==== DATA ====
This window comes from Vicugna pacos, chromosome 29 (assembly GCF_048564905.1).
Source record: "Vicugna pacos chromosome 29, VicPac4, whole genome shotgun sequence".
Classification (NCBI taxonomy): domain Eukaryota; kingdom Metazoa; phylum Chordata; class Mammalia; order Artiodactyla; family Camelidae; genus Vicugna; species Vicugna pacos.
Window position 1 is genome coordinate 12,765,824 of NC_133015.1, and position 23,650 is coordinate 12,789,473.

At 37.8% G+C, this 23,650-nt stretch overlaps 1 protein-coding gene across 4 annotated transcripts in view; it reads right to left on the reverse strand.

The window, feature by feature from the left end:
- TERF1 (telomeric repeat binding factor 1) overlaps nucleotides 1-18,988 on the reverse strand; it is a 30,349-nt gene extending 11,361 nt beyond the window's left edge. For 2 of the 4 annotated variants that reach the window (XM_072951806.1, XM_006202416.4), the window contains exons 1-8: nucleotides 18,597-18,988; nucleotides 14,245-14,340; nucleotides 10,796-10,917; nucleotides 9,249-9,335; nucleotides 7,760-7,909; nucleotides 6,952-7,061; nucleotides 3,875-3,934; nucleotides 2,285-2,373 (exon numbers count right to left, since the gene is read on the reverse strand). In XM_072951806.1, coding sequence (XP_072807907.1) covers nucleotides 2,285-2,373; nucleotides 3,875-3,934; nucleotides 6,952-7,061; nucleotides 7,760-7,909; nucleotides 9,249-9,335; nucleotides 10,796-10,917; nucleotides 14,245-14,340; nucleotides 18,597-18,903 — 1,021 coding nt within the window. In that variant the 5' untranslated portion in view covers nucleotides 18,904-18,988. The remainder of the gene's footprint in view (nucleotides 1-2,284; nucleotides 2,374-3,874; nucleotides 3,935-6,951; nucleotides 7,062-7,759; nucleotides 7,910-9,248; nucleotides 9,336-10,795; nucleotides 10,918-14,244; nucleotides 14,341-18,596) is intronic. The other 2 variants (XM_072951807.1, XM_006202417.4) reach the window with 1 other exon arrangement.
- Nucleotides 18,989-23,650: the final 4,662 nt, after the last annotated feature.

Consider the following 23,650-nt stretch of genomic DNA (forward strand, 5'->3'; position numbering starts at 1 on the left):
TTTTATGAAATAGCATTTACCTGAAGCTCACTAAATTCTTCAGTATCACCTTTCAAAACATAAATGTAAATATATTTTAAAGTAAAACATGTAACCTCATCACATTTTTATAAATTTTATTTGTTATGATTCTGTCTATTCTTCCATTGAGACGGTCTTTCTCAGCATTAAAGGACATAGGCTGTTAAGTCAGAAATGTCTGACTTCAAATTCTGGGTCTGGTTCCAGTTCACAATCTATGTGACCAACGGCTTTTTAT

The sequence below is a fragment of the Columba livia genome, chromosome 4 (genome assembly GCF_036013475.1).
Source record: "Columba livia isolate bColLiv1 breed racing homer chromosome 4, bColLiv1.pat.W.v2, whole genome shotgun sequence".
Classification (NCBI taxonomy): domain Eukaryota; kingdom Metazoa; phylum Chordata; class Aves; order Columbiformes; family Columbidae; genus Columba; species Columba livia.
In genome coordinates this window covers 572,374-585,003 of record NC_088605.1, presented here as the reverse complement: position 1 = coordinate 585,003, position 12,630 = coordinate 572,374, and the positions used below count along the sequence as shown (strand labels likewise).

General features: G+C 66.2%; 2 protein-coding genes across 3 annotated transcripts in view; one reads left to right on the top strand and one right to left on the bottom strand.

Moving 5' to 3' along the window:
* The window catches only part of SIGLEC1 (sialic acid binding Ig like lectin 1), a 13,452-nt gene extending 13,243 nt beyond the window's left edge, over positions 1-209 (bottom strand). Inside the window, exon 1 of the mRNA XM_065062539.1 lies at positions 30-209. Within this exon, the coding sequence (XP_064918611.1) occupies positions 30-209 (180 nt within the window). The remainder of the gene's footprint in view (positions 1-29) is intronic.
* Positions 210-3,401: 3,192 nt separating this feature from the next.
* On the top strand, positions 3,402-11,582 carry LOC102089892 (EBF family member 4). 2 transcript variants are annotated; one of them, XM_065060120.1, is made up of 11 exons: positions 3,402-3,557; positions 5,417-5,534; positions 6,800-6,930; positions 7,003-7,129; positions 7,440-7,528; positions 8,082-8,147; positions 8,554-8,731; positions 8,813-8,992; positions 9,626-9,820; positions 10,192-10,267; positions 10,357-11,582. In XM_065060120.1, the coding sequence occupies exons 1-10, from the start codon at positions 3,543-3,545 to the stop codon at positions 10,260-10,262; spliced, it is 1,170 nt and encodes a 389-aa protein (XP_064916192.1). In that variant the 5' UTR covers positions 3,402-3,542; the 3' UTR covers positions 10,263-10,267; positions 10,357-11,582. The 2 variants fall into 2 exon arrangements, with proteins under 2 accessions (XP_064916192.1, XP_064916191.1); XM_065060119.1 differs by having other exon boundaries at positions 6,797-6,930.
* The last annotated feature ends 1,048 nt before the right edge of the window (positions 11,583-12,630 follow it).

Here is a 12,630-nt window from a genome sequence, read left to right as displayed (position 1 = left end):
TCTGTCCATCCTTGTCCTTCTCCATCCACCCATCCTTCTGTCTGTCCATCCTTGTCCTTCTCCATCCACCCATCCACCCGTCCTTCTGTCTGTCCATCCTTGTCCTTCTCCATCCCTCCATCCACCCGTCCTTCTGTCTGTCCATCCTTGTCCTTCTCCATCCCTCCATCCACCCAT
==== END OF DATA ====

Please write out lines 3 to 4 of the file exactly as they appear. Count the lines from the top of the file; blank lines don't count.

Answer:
Classification (NCBI taxonomy): domain Eukaryota; kingdom Metazoa; phylum Chordata; class Mammalia; order Artiodactyla; family Camelidae; genus Vicugna; species Vicugna pacos.
Window position 1 is genome coordinate 12,765,824 of NC_133015.1, and position 23,650 is coordinate 12,789,473.